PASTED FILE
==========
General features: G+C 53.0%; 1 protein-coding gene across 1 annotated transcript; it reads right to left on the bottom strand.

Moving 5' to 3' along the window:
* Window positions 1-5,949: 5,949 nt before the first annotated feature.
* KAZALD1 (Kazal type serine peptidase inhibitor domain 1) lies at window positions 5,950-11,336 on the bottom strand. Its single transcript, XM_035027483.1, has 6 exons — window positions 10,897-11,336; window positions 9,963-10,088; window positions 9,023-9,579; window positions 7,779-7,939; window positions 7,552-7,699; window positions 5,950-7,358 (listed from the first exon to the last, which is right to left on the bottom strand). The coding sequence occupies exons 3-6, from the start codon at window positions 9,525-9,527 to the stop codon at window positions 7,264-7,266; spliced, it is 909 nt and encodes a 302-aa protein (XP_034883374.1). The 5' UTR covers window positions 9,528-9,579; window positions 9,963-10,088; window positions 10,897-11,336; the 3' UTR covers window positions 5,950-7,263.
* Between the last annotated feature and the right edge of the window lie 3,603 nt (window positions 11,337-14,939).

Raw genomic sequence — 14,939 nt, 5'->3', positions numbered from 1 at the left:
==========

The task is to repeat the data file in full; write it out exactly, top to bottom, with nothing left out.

General features: G+C 53.0%; 1 protein-coding gene across 1 annotated transcript; it reads right to left on the bottom strand.

Moving 5' to 3' along the window:
* Window positions 1-5,949: 5,949 nt before the first annotated feature.
* KAZALD1 (Kazal type serine peptidase inhibitor domain 1) lies at window positions 5,950-11,336 on the bottom strand. Its single transcript, XM_035027483.1, has 6 exons — window positions 10,897-11,336; window positions 9,963-10,088; window positions 9,023-9,579; window positions 7,779-7,939; window positions 7,552-7,699; window positions 5,950-7,358 (listed from the first exon to the last, which is right to left on the bottom strand). The coding sequence occupies exons 3-6, from the start codon at window positions 9,525-9,527 to the stop codon at window positions 7,264-7,266; spliced, it is 909 nt and encodes a 302-aa protein (XP_034883374.1). The 5' UTR covers window positions 9,528-9,579; window positions 9,963-10,088; window positions 10,897-11,336; the 3' UTR covers window positions 5,950-7,263.
* Between the last annotated feature and the right edge of the window lie 3,603 nt (window positions 11,337-14,939).

Raw genomic sequence — 14,939 nt, 5'->3', positions numbered from 1 at the left: